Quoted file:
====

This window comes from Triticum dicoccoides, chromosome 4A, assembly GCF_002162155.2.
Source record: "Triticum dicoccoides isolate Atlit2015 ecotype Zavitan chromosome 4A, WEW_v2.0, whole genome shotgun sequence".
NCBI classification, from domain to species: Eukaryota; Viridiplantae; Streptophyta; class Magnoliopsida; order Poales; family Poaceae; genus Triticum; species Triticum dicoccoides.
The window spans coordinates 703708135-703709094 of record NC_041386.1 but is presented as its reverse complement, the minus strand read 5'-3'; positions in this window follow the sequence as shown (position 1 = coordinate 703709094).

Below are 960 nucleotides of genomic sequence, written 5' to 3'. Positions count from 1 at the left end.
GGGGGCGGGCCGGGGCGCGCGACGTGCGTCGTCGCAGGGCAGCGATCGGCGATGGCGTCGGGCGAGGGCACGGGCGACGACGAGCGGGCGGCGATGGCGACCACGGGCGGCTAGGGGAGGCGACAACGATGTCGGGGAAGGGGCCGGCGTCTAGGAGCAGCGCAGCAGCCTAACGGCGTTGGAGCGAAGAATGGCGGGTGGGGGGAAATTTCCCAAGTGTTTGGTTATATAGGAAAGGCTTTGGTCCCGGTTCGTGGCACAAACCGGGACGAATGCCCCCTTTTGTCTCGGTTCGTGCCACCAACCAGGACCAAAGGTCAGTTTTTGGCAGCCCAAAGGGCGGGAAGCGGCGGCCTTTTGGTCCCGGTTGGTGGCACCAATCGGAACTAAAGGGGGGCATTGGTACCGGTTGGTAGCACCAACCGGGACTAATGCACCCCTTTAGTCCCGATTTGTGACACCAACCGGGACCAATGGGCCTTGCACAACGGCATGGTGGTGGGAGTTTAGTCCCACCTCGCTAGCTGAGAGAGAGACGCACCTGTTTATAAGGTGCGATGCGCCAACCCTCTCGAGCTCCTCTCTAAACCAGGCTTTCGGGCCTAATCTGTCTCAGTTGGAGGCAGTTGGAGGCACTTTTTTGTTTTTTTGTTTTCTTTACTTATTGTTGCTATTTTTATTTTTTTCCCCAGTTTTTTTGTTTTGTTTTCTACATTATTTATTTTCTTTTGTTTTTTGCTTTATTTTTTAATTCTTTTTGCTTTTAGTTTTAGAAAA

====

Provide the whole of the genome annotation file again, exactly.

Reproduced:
This window comes from Triticum dicoccoides, chromosome 4A, assembly GCF_002162155.2.
Source record: "Triticum dicoccoides isolate Atlit2015 ecotype Zavitan chromosome 4A, WEW_v2.0, whole genome shotgun sequence".
NCBI classification, from domain to species: Eukaryota; Viridiplantae; Streptophyta; class Magnoliopsida; order Poales; family Poaceae; genus Triticum; species Triticum dicoccoides.
The window spans coordinates 703708135-703709094 of record NC_041386.1 but is presented as its reverse complement, the minus strand read 5'-3'; positions in this window follow the sequence as shown (position 1 = coordinate 703709094).

Below are 960 nucleotides of genomic sequence, written 5' to 3'. Positions count from 1 at the left end.
GGGGGCGGGCCGGGGCGCGCGACGTGCGTCGTCGCAGGGCAGCGATCGGCGATGGCGTCGGGCGAGGGCACGGGCGACGACGAGCGGGCGGCGATGGCGACCACGGGCGGCTAGGGGAGGCGACAACGATGTCGGGGAAGGGGCCGGCGTCTAGGAGCAGCGCAGCAGCCTAACGGCGTTGGAGCGAAGAATGGCGGGTGGGGGGAAATTTCCCAAGTGTTTGGTTATATAGGAAAGGCTTTGGTCCCGGTTCGTGGCACAAACCGGGACGAATGCCCCCTTTTGTCTCGGTTCGTGCCACCAACCAGGACCAAAGGTCAGTTTTTGGCAGCCCAAAGGGCGGGAAGCGGCGGCCTTTTGGTCCCGGTTGGTGGCACCAATCGGAACTAAAGGGGGGCATTGGTACCGGTTGGTAGCACCAACCGGGACTAATGCACCCCTTTAGTCCCGATTTGTGACACCAACCGGGACCAATGGGCCTTGCACAACGGCATGGTGGTGGGAGTTTAGTCCCACCTCGCTAGCTGAGAGAGAGACGCACCTGTTTATAAGGTGCGATGCGCCAACCCTCTCGAGCTCCTCTCTAAACCAGGCTTTCGGGCCTAATCTGTCTCAGTTGGAGGCAGTTGGAGGCACTTTTTTGTTTTTTTGTTTTCTTTACTTATTGTTGCTATTTTTATTTTTTTCCCCAGTTTTTTTGTTTTGTTTTCTACATTATTTATTTTCTTTTGTTTTTTGCTTTATTTTTTAATTCTTTTTGCTTTTAGTTTTAGAAAA